Last week, in a well-publicised event, Anti-Austerity Alliance TD Ruth Coppinger, along with a group of housing and homelessness activists, occupied a house in a NAMA-funded housing estate currently under construction in Castleknock, north Dublin.
Their reason for doing so: to highlight the fact that NAMA, a state-owned agency, was involved in building 120 homes to sell on the open market, while 117 families from the nearby Blanchardstown area were living in emergency accommodation.
Coppinger called for the estate to be turned over to social housing. It wasn’t. A couple of days later, an injunction was sought and granted, and the group vacated the property.
Coppinger is not unique in positing the theory that property and land in NAMA’s portfolio should be handed over to provide social housing.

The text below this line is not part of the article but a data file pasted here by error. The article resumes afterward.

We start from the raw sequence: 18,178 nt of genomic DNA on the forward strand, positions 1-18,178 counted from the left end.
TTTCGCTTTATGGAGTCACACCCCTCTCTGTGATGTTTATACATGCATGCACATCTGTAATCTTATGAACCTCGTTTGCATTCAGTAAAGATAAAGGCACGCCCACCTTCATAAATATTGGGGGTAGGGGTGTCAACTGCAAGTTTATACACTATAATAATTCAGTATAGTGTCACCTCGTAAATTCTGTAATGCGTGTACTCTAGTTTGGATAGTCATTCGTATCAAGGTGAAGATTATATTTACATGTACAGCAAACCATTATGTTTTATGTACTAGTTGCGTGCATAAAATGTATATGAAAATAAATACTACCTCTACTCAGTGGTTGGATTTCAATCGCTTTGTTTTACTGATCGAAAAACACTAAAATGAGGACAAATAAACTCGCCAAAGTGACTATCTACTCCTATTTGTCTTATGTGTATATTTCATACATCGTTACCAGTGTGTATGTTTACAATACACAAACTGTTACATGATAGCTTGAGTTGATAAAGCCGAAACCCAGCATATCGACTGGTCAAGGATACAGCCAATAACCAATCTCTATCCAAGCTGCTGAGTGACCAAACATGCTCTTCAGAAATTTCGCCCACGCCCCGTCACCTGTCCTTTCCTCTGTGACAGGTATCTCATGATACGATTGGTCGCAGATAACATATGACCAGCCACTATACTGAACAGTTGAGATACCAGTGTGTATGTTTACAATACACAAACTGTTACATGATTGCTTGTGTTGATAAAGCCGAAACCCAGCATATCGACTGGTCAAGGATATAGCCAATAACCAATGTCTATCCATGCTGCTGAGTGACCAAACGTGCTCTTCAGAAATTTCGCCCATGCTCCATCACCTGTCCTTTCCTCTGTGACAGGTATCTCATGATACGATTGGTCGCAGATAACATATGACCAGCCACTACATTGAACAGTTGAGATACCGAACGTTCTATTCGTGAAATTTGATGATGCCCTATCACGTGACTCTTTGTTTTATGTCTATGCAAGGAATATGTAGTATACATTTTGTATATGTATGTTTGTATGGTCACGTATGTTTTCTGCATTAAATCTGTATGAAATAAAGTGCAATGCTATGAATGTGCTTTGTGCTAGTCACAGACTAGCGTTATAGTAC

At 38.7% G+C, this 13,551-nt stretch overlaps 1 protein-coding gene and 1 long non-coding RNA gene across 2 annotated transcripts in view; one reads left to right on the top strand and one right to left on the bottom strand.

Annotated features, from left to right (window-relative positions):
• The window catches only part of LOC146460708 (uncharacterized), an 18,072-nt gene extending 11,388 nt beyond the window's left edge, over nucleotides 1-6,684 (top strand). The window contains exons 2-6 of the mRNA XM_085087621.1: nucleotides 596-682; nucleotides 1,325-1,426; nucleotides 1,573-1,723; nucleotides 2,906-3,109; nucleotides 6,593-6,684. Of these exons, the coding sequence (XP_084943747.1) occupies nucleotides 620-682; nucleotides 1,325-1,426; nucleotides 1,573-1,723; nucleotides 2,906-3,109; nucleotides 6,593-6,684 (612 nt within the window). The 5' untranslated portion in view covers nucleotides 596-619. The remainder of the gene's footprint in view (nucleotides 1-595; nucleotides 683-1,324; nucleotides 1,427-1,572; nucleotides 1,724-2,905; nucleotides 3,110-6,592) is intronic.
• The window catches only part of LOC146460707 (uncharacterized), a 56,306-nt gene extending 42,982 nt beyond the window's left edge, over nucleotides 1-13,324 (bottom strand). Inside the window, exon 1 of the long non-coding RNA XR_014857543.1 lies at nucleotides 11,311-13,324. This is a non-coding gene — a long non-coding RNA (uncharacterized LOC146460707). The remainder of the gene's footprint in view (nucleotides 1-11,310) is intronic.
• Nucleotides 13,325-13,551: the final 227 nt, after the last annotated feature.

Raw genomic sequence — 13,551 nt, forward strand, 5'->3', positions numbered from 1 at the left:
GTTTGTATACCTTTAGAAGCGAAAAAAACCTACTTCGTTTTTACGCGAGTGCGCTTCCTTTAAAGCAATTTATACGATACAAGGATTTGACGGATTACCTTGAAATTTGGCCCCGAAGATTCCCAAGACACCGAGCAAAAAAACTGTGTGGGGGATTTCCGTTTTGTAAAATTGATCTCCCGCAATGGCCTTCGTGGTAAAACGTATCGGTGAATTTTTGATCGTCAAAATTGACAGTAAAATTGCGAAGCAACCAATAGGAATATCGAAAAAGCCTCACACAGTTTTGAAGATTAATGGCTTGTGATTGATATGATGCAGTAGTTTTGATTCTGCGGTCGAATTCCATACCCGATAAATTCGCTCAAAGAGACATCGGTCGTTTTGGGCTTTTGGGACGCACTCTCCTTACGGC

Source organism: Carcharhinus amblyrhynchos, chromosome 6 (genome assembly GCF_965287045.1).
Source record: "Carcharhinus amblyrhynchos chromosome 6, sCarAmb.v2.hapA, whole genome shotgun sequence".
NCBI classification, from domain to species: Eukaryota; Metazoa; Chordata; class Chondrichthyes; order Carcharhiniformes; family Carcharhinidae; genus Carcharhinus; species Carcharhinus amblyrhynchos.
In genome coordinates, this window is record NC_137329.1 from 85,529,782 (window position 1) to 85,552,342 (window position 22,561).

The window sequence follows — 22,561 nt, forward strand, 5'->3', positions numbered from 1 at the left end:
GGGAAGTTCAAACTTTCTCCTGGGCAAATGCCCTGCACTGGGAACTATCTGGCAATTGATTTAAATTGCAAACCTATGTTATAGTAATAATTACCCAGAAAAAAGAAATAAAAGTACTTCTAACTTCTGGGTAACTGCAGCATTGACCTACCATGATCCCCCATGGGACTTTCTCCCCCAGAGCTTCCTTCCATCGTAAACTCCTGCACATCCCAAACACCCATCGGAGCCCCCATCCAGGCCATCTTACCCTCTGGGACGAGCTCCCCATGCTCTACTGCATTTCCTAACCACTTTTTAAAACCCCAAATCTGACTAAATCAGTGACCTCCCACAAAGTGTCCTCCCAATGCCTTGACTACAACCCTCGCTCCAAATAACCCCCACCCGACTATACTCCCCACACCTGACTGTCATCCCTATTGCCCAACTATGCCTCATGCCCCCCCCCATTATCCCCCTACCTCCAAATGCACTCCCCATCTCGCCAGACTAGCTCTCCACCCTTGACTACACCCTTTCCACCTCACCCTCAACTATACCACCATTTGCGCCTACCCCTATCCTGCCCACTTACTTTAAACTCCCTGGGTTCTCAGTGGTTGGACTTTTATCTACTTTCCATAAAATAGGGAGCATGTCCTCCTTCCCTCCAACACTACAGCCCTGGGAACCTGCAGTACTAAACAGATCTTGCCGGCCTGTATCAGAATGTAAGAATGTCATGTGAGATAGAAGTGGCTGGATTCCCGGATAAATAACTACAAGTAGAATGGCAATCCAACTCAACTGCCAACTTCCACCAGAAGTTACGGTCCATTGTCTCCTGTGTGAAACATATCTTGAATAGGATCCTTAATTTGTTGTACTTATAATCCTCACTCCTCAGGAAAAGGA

Many housing and homelessness activists share this opinion. A substantial number of the general public share it, and so do a number of Coppinger’s colleagues in the Dail.
Speaking in the Dail in July on the Urban Regeneration and Housing Bill 2015, TD Richard Boyd Barrett called for either NAMA’s entire mandate to be changed, or all its available land that could be used for social housing to be transferred to local authorities.
But is the theory that NAMA’s residential properties and its land could be handed over for social housing a practical one?
“If only NAMA would . . . “
For Karl Deeter, a mortgage adviser and financial expert, it’s not as straightforward as that.
“There’s a bit of a myth at this stage which is as follows: ‘If only NAMA would’ (insert idea here) ‘then we would’ (insert brilliant outcome here),” he says. “That kind of simple equation is a bit too stylised, and about as far away from reality.”
“Resolving housing is going to take a lot of different things, and of course NAMA is part of that, but they’re not the silver bullet. Nor should they be, really,” he says.
Talk of solving the housing crisis solely in terms of what NAMA should be doing is like trying to understand chess by looking at one square on the board, he says.